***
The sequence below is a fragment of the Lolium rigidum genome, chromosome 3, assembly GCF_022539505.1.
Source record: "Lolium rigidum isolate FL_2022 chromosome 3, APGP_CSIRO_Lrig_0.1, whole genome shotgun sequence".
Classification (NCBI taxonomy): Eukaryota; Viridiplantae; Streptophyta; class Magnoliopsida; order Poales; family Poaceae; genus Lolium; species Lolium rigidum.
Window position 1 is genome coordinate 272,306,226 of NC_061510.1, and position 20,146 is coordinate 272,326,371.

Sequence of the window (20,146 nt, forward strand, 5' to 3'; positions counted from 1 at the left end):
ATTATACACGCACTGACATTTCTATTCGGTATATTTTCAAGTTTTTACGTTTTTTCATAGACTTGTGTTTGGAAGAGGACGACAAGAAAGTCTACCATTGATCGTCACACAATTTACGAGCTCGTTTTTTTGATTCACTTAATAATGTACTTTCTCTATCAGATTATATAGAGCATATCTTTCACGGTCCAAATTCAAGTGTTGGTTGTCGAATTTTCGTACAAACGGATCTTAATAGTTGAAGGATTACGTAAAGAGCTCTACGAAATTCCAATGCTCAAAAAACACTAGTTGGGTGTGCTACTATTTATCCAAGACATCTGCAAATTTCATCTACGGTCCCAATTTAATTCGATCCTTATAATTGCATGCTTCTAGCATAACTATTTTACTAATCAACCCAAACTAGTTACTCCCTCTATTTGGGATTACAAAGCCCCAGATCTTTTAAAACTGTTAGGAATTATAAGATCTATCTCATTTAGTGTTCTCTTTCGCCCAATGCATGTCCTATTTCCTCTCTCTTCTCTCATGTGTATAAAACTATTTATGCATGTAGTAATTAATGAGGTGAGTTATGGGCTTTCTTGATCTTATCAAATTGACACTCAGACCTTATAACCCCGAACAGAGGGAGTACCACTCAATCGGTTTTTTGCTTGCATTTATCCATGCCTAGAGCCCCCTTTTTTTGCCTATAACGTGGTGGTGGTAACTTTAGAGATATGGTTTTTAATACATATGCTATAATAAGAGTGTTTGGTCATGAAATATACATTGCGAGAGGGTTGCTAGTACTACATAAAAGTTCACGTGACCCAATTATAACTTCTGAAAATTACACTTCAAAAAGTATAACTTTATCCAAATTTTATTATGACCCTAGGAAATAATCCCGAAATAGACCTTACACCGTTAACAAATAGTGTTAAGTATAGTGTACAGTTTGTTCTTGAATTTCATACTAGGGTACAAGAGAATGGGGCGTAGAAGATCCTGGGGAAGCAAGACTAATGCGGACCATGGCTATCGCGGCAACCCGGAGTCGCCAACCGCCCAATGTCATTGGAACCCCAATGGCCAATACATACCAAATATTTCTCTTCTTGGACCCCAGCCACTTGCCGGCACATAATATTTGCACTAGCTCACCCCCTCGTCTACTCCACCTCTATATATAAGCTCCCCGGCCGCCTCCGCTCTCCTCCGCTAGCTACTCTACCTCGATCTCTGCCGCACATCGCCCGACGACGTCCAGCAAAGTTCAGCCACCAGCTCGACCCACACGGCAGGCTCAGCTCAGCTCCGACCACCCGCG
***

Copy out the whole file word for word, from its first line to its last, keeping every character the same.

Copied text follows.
The sequence below is a fragment of the Lolium rigidum genome, chromosome 3, assembly GCF_022539505.1.
Source record: "Lolium rigidum isolate FL_2022 chromosome 3, APGP_CSIRO_Lrig_0.1, whole genome shotgun sequence".
Classification (NCBI taxonomy): Eukaryota; Viridiplantae; Streptophyta; class Magnoliopsida; order Poales; family Poaceae; genus Lolium; species Lolium rigidum.
Window position 1 is genome coordinate 272,306,226 of NC_061510.1, and position 20,146 is coordinate 272,326,371.

Sequence of the window (20,146 nt, forward strand, 5' to 3'; positions counted from 1 at the left end):
ATTATACACGCACTGACATTTCTATTCGGTATATTTTCAAGTTTTTACGTTTTTTCATAGACTTGTGTTTGGAAGAGGACGACAAGAAAGTCTACCATTGATCGTCACACAATTTACGAGCTCGTTTTTTTGATTCACTTAATAATGTACTTTCTCTATCAGATTATATAGAGCATATCTTTCACGGTCCAAATTCAAGTGTTGGTTGTCGAATTTTCGTACAAACGGATCTTAATAGTTGAAGGATTACGTAAAGAGCTCTACGAAATTCCAATGCTCAAAAAACACTAGTTGGGTGTGCTACTATTTATCCAAGACATCTGCAAATTTCATCTACGGTCCCAATTTAATTCGATCCTTATAATTGCATGCTTCTAGCATAACTATTTTACTAATCAACCCAAACTAGTTACTCCCTCTATTTGGGATTACAAAGCCCCAGATCTTTTAAAACTGTTAGGAATTATAAGATCTATCTCATTTAGTGTTCTCTTTCGCCCAATGCATGTCCTATTTCCTCTCTCTTCTCTCATGTGTATAAAACTATTTATGCATGTAGTAATTAATGAGGTGAGTTATGGGCTTTCTTGATCTTATCAAATTGACACTCAGACCTTATAACCCCGAACAGAGGGAGTACCACTCAATCGGTTTTTTGCTTGCATTTATCCATGCCTAGAGCCCCCTTTTTTTGCCTATAACGTGGTGGTGGTAACTTTAGAGATATGGTTTTTAATACATATGCTATAATAAGAGTGTTTGGTCATGAAATATACATTGCGAGAGGGTTGCTAGTACTACATAAAAGTTCACGTGACCCAATTATAACTTCTGAAAATTACACTTCAAAAAGTATAACTTTATCCAAATTTTATTATGACCCTAGGAAATAATCCCGAAATAGACCTTACACCGTTAACAAATAGTGTTAAGTATAGTGTACAGTTTGTTCTTGAATTTCATACTAGGGTACAAGAGAATGGGGCGTAGAAGATCCTGGGGAAGCAAGACTAATGCGGACCATGGCTATCGCGGCAACCCGGAGTCGCCAACCGCCCAATGTCATTGGAACCCCAATGGCCAATACATACCAAATATTTCTCTTCTTGGACCCCAGCCACTTGCCGGCACATAATATTTGCACTAGCTCACCCCCTCGTCTACTCCACCTCTATATATAAGCTCCCCGGCCGCCTCCGCTCTCCTCCGCTAGCTACTCTACCTCGATCTCTGCCGCACATCGCCCGACGACGTCCAGCAAAGTTCAGCCACCAGCTCGACCCACACGGCAGGCTCAGCTCAGCTCCGACCACCCGCG